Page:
Music as Noise: Making Sound Art

Subject MUSI40094 (2016)

Note: This is an archived Handbook entry from 2016.

Credit Points: 12.5
Level: 4 (Undergraduate)
Dates & Locations:

This subject is not offered in 2016.

Time Commitment: Contact Hours: 24 hours, comprising one 1-hour lecture and one 1-hour tutorial per week.
Total Time Commitment:

170 Hours

Prerequisites: None
Corequisites: None
Recommended Background Knowledge: None
Non Allowed Subjects: None
Core Participation Requirements:

For the purposes of considering request for Reasonable Adjustments under the Disability Standards for Education (Cwth 2005), and Student Support and Engagement Policy, academic requirements for this subject are articulated in the Subject Overview, Learning Outcomes, Assessment and Generic Skills sections of this entry.

It is University policy to take all reasonable steps to minimise the impact of disability upon academic study, and reasonable adjustments will be made to enhance a student's participation in the University's programs. Students who feel their disability may impact on meeting the requirements of this subject are encouraged to discuss this matter with a Faculty Student Adviser and Student Equity and Disability Support:

Subject Overview:

The notion of noise as potential music has been an enduring preoccupation in the twentieth and twenty-first centuries. Various contexts for noise-based music include performance works, recordings, installation artworks/sound sculpture, radiophonic works and online. This subject looks at noise art’s development from the Futurists through to Cage’s and Oliveros’s experimentalism, to contemporary postmodern sound art and into the current post-postmodern era. Students will learn how to create a short sound art work in a style of their choosing, and to contextualise their creative approach within the genre’s history.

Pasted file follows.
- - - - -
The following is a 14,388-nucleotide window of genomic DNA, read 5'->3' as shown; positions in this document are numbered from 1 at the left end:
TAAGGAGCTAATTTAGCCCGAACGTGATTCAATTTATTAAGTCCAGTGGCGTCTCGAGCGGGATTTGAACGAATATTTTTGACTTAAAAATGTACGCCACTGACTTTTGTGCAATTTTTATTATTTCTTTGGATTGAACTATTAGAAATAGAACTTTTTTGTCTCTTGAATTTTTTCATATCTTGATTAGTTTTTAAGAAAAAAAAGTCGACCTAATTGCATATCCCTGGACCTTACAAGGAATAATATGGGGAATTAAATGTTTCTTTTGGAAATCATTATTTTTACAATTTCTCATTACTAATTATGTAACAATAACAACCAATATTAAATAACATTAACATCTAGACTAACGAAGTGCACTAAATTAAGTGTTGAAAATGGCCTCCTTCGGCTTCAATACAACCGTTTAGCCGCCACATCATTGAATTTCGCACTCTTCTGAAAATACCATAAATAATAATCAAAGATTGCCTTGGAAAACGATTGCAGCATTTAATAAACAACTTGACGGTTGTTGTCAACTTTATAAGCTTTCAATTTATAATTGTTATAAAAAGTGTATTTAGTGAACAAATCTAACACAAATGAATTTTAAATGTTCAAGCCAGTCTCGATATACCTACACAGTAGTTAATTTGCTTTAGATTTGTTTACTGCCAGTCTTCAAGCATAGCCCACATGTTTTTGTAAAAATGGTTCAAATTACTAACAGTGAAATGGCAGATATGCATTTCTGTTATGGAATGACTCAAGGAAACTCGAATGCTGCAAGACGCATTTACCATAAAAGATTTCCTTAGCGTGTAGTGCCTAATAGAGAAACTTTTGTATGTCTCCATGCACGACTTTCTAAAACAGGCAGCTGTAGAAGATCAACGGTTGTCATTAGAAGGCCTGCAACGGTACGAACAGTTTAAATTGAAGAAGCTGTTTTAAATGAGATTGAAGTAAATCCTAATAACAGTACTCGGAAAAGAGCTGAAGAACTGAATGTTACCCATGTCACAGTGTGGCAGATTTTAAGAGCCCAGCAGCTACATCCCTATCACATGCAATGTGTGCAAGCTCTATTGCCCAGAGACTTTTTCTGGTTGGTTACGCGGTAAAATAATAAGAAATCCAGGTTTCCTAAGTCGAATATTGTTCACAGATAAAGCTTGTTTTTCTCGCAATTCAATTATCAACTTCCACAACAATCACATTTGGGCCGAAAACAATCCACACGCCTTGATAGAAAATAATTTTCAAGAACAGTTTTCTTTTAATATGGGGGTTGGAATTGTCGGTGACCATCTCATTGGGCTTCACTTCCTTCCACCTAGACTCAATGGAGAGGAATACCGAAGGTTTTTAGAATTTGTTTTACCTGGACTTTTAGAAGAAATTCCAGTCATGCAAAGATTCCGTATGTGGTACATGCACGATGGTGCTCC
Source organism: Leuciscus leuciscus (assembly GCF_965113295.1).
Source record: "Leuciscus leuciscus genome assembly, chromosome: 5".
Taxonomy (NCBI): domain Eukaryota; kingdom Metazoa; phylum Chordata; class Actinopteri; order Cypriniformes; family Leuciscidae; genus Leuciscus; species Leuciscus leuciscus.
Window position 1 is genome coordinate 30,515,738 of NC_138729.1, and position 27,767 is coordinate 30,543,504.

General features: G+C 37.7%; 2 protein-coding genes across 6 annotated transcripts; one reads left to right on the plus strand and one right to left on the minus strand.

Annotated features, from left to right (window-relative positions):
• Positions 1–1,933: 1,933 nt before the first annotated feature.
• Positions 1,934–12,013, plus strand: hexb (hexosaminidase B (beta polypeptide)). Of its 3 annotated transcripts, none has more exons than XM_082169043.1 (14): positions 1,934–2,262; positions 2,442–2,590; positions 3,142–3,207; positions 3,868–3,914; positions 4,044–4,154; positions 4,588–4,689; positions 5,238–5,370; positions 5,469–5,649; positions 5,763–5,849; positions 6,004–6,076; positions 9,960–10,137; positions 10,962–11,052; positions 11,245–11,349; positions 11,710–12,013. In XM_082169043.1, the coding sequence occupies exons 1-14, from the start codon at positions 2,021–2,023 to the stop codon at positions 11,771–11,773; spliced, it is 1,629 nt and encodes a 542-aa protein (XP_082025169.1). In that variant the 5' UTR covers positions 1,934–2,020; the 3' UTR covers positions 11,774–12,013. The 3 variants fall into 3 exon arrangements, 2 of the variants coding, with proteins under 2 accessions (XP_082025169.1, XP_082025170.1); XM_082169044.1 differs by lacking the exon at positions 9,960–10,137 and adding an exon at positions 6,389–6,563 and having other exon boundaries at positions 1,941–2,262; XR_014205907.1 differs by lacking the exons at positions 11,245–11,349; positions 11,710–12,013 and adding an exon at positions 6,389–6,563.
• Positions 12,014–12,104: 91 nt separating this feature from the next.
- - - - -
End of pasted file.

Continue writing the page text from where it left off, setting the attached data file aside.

Learning Outcomes:

On completion of this subject students should have further developed the ability to:

  • Understand and critically evaluate to a sophisticated level the history and aesthetics of the phenomenon of noise-as-music
  • Demonstrate basic skills in sound art creation
  • Articulate and situate their creative endeavours in this area
  • Demonstrate the ability to evaluate and criticise the different ways in which people write about noise as music
  • A short creative recording project (of 5 mins) - End of Semester (30%)
  • A 2,500-word piece of written work reflecting on the student’s creative project - End of Semester (40%)
  • 3 short written projects (300 words each) - Throughout the Semester: Weeks 4, 8, 11 (3 x 10% each: Total 30%)
Prescribed Texts:
  • Loading the Silence: Australian Sound Art in the Post-Digital Age (Farnham, Surrey ; Burlington, VT : Ashgate, 2013)
  • Other readings, available through Readings Online via LMS
Breadth Options:

This subject is not available as a breadth subject.

Fees Information: Subject EFTSL, Level, Discipline & Census Date
Generic Skills:

On completion of this subject students should possess:

  • A capacity to make critical, informed and sophisticated responses to new musical ideas, methodologies and theoretical frameworks
  • The ability to engage with new ideas and respond to them in a thoughtful, critical and personal way, in both written and creative platforms
  • The ability to communicate effectively
Related Majors/Minors/Specialisations: Composition Specialisation (BH-MUS)
Graduate Diploma and Certificate Elective subjects
Musicology/Ethnomusicology Specialisation (BH-MUS)
Tailored Program (BH-MUS)

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